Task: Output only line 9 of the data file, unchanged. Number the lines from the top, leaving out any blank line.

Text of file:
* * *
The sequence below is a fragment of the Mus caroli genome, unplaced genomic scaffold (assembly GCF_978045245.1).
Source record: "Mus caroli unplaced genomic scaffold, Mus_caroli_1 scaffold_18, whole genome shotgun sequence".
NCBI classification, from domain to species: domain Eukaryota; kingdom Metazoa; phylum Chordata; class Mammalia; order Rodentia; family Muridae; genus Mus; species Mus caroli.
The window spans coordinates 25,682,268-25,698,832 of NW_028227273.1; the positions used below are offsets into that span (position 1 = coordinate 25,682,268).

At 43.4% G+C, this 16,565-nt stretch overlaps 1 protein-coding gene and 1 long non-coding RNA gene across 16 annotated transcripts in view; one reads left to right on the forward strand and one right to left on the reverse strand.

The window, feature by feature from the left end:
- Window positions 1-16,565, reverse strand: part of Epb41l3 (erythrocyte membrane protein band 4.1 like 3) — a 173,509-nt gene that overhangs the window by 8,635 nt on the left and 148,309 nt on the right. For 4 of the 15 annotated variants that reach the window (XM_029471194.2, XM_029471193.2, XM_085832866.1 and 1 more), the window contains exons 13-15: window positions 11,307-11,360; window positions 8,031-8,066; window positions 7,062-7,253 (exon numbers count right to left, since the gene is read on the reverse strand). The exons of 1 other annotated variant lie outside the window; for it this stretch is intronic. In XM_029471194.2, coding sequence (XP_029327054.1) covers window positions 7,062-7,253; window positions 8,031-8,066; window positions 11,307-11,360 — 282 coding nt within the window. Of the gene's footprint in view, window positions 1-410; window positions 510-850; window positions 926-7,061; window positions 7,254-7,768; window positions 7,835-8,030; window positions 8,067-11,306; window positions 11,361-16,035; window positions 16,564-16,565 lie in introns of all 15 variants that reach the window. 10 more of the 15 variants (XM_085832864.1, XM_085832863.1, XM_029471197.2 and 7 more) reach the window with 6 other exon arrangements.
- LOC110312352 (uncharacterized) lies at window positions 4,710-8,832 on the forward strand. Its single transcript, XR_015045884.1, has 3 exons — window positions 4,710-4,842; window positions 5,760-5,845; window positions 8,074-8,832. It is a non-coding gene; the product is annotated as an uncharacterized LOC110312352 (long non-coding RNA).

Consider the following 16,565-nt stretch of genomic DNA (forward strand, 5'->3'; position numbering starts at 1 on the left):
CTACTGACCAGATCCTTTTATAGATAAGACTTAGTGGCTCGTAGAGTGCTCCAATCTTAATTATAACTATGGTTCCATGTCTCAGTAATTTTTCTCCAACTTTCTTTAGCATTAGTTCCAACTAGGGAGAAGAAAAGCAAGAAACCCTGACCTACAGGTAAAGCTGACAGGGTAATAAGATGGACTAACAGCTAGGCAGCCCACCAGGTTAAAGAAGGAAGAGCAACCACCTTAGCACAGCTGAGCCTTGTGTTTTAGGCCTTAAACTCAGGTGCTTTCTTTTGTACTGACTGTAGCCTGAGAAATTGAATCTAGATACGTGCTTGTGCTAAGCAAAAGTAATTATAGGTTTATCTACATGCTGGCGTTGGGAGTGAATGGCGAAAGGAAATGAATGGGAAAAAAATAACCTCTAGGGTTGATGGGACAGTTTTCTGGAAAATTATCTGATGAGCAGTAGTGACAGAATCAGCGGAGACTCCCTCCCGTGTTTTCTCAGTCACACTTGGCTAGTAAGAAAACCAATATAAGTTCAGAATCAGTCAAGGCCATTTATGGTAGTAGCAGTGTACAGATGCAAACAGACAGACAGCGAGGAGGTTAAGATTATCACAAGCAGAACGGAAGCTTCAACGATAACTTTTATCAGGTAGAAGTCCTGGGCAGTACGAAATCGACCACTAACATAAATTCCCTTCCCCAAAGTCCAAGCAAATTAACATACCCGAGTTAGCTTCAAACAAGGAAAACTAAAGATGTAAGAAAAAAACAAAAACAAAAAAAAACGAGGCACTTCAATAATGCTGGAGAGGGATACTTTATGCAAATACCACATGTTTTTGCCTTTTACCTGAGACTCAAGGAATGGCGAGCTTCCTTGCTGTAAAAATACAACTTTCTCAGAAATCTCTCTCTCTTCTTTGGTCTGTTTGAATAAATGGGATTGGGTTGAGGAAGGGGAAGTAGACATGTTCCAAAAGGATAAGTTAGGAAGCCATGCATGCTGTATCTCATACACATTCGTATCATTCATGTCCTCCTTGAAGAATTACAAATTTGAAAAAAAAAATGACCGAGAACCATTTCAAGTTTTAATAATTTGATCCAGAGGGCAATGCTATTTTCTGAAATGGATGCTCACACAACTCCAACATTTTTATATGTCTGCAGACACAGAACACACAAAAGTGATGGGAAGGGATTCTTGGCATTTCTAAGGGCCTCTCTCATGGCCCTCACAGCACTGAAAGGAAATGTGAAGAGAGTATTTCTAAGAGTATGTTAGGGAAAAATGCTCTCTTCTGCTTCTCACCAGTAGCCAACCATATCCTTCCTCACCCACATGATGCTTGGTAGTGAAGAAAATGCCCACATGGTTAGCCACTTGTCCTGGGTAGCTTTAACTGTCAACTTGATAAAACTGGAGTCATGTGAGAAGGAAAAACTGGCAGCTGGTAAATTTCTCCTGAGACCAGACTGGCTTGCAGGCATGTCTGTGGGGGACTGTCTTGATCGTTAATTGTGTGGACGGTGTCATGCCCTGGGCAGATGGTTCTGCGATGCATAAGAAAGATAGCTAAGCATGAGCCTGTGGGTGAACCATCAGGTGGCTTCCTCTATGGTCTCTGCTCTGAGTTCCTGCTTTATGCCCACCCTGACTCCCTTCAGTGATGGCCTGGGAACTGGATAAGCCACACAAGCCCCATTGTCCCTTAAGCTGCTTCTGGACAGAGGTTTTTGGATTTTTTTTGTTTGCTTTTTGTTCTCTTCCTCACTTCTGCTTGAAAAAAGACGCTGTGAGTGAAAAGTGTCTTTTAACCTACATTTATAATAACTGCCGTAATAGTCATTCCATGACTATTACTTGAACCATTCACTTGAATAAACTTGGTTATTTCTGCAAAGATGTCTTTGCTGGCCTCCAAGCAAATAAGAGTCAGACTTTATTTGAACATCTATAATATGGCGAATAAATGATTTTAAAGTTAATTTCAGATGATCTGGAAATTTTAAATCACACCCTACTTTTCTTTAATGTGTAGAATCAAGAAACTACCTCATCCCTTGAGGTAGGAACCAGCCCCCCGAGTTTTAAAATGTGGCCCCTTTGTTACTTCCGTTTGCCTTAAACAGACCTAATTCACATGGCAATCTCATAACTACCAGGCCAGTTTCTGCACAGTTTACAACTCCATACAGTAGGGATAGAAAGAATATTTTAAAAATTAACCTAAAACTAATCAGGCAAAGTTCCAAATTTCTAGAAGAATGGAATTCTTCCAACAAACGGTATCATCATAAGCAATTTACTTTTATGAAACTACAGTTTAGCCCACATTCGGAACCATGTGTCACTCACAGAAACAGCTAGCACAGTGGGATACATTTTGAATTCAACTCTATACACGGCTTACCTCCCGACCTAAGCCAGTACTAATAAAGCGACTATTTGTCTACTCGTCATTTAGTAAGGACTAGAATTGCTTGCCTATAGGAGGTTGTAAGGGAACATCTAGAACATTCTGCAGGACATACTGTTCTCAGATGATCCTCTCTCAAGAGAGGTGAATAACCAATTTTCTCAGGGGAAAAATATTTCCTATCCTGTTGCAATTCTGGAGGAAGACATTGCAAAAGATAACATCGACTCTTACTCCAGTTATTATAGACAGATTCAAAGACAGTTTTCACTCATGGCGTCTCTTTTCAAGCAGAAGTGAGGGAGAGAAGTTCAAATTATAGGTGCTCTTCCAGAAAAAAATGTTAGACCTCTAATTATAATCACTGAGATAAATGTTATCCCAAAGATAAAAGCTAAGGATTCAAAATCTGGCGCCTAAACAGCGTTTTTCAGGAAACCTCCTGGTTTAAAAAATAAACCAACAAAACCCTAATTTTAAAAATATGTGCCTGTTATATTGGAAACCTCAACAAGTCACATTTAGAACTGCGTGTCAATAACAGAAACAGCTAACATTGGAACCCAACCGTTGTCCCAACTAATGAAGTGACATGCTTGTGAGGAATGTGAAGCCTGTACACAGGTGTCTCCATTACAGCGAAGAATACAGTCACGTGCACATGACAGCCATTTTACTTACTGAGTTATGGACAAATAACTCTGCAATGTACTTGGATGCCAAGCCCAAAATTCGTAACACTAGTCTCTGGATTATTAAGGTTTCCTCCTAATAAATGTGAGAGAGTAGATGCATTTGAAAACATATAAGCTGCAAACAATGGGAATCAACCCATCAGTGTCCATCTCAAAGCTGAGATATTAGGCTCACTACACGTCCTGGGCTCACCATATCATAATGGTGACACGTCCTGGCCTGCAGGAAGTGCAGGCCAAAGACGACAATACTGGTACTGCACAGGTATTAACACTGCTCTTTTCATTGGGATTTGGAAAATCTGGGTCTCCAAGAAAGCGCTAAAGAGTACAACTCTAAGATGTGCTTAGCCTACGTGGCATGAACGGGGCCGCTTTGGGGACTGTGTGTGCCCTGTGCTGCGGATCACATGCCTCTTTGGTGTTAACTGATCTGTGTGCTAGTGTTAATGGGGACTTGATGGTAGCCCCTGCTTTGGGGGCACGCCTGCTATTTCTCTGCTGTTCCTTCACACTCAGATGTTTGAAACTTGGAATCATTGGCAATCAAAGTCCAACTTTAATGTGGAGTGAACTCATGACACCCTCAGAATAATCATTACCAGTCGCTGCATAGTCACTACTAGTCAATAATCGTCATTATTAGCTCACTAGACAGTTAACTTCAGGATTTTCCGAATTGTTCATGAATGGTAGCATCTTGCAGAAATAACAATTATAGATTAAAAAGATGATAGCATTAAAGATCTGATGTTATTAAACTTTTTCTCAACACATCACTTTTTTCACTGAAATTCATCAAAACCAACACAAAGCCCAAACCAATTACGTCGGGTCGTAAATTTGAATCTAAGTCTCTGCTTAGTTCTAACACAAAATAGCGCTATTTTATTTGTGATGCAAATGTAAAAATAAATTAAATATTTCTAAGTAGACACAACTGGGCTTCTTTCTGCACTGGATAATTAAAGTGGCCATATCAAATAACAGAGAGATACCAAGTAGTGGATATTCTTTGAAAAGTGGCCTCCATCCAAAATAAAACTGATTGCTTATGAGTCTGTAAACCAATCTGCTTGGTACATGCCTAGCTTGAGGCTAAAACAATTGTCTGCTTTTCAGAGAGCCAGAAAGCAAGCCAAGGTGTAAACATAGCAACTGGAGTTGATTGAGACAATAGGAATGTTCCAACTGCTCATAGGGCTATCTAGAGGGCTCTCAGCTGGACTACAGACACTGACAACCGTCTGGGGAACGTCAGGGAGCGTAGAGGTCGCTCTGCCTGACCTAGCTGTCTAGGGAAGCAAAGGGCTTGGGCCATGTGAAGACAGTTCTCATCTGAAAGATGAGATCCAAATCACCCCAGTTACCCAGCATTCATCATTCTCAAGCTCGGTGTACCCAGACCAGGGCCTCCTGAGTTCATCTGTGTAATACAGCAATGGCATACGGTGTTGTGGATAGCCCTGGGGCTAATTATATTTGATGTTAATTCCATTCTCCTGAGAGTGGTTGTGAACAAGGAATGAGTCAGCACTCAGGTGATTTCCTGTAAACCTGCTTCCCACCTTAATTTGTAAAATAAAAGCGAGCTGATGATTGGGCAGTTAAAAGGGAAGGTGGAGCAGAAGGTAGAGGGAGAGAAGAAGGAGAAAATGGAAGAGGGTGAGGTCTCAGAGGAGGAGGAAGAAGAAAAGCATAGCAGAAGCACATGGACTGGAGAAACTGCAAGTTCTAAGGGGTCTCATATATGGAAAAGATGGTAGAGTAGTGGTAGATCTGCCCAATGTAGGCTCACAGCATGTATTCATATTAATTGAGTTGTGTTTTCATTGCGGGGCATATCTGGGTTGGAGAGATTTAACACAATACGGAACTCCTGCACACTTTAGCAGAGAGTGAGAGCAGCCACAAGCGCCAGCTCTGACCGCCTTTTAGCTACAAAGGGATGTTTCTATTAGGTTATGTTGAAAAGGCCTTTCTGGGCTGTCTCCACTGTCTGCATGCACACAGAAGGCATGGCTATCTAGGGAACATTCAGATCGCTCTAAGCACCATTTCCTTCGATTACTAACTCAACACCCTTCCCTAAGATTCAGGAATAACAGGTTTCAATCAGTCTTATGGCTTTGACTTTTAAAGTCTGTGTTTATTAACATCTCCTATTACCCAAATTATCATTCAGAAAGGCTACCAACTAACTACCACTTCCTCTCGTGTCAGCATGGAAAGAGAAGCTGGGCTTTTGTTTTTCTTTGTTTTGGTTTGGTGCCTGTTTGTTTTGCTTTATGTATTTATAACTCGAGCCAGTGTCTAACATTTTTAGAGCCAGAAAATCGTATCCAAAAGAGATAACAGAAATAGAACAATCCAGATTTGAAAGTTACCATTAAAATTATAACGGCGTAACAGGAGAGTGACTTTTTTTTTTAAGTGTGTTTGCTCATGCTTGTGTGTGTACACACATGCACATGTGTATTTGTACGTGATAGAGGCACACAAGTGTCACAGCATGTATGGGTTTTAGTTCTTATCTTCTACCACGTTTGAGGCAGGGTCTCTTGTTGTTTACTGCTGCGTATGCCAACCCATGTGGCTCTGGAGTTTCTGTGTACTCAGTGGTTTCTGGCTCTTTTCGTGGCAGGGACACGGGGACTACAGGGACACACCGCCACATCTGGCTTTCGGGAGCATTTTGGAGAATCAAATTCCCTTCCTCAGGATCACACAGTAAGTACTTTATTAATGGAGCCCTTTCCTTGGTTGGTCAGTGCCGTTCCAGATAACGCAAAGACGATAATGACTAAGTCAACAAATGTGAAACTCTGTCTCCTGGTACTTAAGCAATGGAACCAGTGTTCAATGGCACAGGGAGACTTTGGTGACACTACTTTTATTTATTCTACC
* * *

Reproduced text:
Consider the following 16,565-nt stretch of genomic DNA (forward strand, 5'->3'; position numbering starts at 1 on the left):